Seeing weird things down there?

If you notice any of these issues going on around your genitals, make an appointment to get checked out - it could be an STD. (And don’t forget, some STDs give off no symptoms, so you’ll never know until you visit a doc.)                                                                         

  • soreness
  • swelling
  • unusual bumps, sores, or rashes
  • itching and/or burning
  • pain when urinating
  • discharge that’s different than normal
  • bleeding from the genitals (that isn’t your period)

If you need to find a clinic for free and confidential testing, we can help! Click here to find a clinic near you: http://www.factnotfictionms.com/msclinics/

4 notes
STDs GYT

Reblog

Unprotected Sex and The Implant

"Dear Experts, I am currently on birth control - the kind that goes in your arm. Lately I have a lot of unprotected sex. How would I know if I’m pregnant or not?"

If you are using Nexplanon, then you are protected against pregnancy for 3 years. If you are getting Depo Provera injections, then you are protected against pregnancy for 3 months. As long as you have not delayed getting an injection (over 3 months) or getting the implant replaced (over 3 years) you should be protected against pregnancy. A urine pregnancy test will give you reassurance, if you feel you need that test.

Another issues is having unprotected sex puts you at an increased risk of getting a sexually transmitted infection (STI). Latex condoms can protect against STIs and will offer additional protection against an unintended pregnancy. Most health departments will give free condoms along with instructions on the proper care and use of condoms.

Hope this helps.


ask the experts birth control nexplanon pregnancy

Reblog

Could I be pregnant if I got my period?

"Dear FNF Experts: Me and my boyfriend had sex on the 3rd week of the month. Is it possible to get pregnant even if my period came?"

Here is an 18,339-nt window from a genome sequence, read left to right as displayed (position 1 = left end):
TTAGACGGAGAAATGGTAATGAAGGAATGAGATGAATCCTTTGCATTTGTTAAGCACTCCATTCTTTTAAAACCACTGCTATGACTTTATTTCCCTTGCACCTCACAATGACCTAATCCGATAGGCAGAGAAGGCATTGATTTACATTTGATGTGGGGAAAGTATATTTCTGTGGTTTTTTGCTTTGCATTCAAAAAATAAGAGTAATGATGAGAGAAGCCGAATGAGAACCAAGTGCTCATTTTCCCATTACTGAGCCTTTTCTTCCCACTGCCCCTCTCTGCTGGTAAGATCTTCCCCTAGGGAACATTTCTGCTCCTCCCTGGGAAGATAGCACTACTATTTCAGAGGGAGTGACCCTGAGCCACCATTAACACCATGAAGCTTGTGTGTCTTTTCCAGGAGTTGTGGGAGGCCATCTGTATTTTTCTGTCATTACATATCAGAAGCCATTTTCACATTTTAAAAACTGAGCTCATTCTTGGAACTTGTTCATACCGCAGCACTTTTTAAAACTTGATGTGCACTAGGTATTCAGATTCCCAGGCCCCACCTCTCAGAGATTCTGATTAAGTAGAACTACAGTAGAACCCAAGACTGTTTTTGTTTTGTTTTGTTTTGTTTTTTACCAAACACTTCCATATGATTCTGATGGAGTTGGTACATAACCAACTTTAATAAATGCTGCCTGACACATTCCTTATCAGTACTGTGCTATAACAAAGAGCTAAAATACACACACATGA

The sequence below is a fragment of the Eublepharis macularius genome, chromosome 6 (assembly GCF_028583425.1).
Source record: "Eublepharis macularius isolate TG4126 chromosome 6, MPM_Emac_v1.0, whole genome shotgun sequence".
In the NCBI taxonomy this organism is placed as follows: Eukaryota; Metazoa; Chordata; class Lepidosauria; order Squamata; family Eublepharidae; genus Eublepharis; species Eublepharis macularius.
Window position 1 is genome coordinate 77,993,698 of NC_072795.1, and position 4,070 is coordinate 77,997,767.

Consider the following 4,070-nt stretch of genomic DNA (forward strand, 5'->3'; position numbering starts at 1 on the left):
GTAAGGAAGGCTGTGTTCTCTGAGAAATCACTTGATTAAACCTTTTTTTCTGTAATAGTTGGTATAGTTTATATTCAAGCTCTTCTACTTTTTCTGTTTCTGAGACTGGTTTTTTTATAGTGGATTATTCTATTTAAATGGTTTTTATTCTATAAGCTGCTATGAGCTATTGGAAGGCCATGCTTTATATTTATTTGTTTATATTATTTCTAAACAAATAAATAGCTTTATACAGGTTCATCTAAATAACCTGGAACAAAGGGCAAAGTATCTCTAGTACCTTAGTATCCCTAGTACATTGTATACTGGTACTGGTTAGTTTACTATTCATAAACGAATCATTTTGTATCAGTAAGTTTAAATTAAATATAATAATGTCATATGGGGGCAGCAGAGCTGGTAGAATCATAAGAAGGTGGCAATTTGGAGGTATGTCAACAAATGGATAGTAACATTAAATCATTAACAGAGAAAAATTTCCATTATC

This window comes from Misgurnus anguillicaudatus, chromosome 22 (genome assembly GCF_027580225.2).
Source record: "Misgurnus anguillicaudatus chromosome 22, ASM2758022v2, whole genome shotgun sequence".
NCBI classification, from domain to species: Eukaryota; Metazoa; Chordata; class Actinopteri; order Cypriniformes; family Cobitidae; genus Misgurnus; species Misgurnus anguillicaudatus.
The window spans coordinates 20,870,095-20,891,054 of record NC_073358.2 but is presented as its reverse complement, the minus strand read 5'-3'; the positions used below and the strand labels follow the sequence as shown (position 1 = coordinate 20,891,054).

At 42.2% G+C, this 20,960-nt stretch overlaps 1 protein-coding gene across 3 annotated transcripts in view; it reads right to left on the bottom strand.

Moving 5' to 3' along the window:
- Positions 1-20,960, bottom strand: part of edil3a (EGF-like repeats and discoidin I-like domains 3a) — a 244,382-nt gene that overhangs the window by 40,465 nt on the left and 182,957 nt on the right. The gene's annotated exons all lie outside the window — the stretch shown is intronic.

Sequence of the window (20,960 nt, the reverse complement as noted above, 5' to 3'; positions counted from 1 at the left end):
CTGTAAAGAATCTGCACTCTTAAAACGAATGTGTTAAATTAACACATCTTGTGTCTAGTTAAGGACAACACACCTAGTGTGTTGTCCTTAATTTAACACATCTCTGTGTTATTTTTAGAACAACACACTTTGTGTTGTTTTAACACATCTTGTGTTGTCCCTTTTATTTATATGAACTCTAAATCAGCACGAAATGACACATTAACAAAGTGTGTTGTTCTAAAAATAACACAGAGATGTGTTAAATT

If you have already had your menstrual cycle, and it was normal, then you most likely are not pregnant. There are times when a woman may be pregnant and still have her cycle, but that is not very common. A urine pregnancy test can be taken if you are still concerned.

Now, if you are not trying to get pregnant, you should see your health care provider for information on birth control. Natural family planning, where you time sex around your time of ovulation can be effective but is a bit more complicated than just choosing to have sex around your menstrual cycle.

Hope this helps.


ask the experts period teen pregnancy birth control

Reblog

Ask the Expert


It was dark and I gave my boyfriend a handjob then he fingered me. I just want to know if I'm safe from pregnancy.

If fresh semen gets in someone’s vagina pregnancy is possible, no matter how it got there. Most of the time, pregnancy is caused by vaginal sex, but fingering can also cause pregnancy if there’s semen on the hand that’s touching the vulva.  So if you’ve got semen on your hands, wash them before touching a vulva or vagina to prevent pregnancy.

Hope this helps.




Reblog

Ask the Expert


Is there any way to become pregnant from oral?